March 30, 2011. Larry Freudenberg, Charleston, SC --- "Compassion is one of the great unheralded traits of business leadership. Compassion requires you to subjugate your own need for attention and self-esteem to the needs of others around you. You care and you are sincere in your caring. True compassion in the business world is very rare. How is compassion relevant in the business environment? Every business involves relationships between people. We can choose the quality of each business relationship, from competitive and hostile, to neutral, to compassionate. Most of the time, we are not conscious about choosing the quality of our business relationships. Thus, we treat others from a posture of reactivity rather than presence. No one would dispute that cultivating positive relationships is good for business. Yet we spend almost no time and effort acquiring the habits and skills necessary to create harmonious relationships. I believe that compassion is a powerful business tool and leadership skill. Those that cultivate compassion will have a significant advantage over those that do not." Douglas Noil, Lawyer & Mediator
This really hit a nerve with me. I know the difference in the skills and services of my insurance agency. I could advertise that we offer the best customer service of any insurance agency on the planet. Or I could advertise that we can save you xxx dollars on your auto insurance like you see fifty million times a day in newspaper, television, radio and billboard from GEICO, State Farm, Allstate and Progressive. And I know each one would argue that they offer the best of everything. We've always set ourselves above the others because of our longevity. Being around over 108 years is no small feat for a family business. But I now realize that what has made us different and the reason why we've been in business for all of those years is because we care about our clients. I don't think that can be said for most of my competitors. That agent at the other end of the phone in the company's call center may be very nice and pleasant but they really don't care about the caller. We've always been a part of the community, both secular and religious and reached out to help anyone even if it we didn't make a sale.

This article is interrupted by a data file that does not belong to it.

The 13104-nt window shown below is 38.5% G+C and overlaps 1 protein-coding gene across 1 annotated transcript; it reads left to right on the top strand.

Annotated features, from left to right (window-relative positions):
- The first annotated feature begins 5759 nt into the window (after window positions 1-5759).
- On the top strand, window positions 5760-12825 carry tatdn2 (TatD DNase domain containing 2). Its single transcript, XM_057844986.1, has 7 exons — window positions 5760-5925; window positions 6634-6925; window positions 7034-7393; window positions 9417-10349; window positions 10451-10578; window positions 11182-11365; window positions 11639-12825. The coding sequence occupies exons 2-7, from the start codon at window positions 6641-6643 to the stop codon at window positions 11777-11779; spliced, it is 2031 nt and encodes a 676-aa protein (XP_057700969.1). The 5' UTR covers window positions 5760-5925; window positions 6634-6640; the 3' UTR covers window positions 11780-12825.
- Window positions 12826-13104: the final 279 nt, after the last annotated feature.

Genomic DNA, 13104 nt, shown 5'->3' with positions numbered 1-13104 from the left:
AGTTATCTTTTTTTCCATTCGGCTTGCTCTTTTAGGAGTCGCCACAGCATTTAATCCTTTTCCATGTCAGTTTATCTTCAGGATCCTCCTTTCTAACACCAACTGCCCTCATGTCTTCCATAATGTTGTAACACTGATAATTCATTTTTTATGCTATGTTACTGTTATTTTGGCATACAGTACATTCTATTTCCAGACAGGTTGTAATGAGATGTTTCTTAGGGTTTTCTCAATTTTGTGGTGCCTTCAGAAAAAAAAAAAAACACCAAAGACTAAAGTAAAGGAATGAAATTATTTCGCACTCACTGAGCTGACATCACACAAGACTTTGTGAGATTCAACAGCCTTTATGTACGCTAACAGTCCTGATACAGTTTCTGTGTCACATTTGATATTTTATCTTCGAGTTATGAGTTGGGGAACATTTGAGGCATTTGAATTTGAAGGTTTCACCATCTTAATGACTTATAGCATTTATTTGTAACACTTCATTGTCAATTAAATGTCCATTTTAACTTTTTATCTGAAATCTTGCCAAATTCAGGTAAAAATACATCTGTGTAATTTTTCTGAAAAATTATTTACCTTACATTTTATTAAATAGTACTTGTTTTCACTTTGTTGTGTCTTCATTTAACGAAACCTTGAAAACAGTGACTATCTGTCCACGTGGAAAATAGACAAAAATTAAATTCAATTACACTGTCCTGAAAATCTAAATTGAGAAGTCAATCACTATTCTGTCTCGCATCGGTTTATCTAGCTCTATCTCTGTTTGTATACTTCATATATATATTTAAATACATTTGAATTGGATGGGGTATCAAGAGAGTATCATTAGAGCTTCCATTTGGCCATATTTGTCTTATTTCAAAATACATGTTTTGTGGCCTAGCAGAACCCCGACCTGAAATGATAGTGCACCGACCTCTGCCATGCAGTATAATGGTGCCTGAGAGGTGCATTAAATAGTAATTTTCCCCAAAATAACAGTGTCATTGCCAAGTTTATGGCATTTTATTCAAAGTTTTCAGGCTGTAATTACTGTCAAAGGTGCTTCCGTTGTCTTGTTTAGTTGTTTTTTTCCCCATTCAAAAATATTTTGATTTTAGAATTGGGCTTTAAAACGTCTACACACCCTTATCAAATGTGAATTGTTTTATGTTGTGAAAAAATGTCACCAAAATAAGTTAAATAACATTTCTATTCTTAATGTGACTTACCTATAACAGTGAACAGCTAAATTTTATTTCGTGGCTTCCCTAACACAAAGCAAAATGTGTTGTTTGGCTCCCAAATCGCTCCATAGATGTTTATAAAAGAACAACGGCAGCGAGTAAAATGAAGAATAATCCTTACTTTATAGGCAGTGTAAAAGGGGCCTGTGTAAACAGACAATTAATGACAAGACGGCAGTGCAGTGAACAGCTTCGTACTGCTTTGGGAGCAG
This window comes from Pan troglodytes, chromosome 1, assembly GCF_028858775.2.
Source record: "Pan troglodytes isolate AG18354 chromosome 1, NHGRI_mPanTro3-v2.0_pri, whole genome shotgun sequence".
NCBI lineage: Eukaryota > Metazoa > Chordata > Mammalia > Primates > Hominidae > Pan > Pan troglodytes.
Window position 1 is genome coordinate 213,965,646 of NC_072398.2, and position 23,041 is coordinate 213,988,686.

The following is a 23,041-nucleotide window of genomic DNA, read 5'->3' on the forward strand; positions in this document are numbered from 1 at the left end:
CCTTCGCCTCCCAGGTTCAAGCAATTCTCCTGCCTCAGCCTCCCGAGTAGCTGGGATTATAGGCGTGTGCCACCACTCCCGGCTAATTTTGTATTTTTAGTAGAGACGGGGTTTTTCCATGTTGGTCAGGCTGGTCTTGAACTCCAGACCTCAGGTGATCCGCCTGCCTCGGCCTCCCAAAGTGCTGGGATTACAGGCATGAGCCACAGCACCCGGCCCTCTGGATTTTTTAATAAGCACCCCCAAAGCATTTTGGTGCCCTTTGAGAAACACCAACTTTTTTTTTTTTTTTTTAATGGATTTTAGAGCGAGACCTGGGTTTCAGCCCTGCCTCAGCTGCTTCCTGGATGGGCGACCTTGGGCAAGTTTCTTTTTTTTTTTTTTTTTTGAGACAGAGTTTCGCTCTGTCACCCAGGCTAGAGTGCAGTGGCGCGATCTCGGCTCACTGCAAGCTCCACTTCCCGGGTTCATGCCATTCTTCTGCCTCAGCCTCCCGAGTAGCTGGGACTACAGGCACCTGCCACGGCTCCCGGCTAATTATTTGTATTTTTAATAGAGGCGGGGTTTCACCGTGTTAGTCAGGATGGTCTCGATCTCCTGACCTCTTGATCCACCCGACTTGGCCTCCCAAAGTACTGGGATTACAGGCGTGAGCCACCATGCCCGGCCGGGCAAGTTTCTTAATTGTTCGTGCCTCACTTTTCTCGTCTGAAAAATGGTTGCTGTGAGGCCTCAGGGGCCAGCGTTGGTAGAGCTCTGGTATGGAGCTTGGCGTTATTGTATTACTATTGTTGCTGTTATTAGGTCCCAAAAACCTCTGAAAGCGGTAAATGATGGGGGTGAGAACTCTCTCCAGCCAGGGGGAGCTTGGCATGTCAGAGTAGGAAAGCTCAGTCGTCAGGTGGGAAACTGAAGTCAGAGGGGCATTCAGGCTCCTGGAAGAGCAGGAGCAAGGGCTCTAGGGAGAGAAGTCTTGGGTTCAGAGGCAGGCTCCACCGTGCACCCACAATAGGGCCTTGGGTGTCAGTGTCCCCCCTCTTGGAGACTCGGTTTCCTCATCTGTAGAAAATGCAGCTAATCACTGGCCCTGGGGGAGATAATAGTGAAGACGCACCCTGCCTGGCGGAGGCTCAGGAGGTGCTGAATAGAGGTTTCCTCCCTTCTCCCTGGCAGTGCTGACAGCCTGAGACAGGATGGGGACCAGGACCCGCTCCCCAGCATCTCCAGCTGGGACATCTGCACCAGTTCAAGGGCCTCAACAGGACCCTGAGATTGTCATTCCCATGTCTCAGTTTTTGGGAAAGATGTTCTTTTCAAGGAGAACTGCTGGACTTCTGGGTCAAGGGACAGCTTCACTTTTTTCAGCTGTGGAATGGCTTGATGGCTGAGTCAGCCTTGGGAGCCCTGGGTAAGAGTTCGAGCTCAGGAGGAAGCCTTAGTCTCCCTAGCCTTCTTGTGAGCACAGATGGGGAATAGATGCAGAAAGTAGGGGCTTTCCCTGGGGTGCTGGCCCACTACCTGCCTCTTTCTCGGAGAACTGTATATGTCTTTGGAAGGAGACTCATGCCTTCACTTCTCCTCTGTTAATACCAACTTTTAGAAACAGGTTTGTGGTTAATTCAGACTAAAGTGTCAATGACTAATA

I have any easy way to test a businessperson's real compassion. Go to a salesperson and ask them to find you the best of whatever type of thing they sell. The best for you. Not the best for the salesperson. Not the best for the salesperson's boss, business owner or stock holders. A simple test... Call for an insurance quote. Will the agent give you what you want which is the most competitive and best value for your money? Or will they sell you the policy that they've been told to sell. Let’s assume that you have special considerations and he doesn't have the best plan available. And the agent knows that an agent down the street has the best plan for you. Will he tell you that he really wants your business but suggest that you call the agency down the street because they have the best plan for you. I would guess that 99.9% of the time they would not. Compassion means that you have empathy and you care about your client. Compassion is simply the way the agent would treat himself. That's how we've done business and will always do business. It may not make me the richest insurance agent on the planet but to me it is a matter of right and wrong. This is the only way to do business. Family values that go back generations. I cannot say that we're perfect. We make mistakes and sometimes don't show much compassion. We lost a valued client this week because we didn't show him how much we cared. He asked for help and it is our fault that he didn't feel he was given the level of service that he deserved. He caught us in the middle of a million things and I failed. It is a slap in my face as our business' leader and a reminder that we cannot let it happen again. This was a wake-up call for us to get on the ball and show more compassion to our clients.
Compassion... In this crazy world, we need more of it. In 2011 we're rededicating our business to continue this tradition.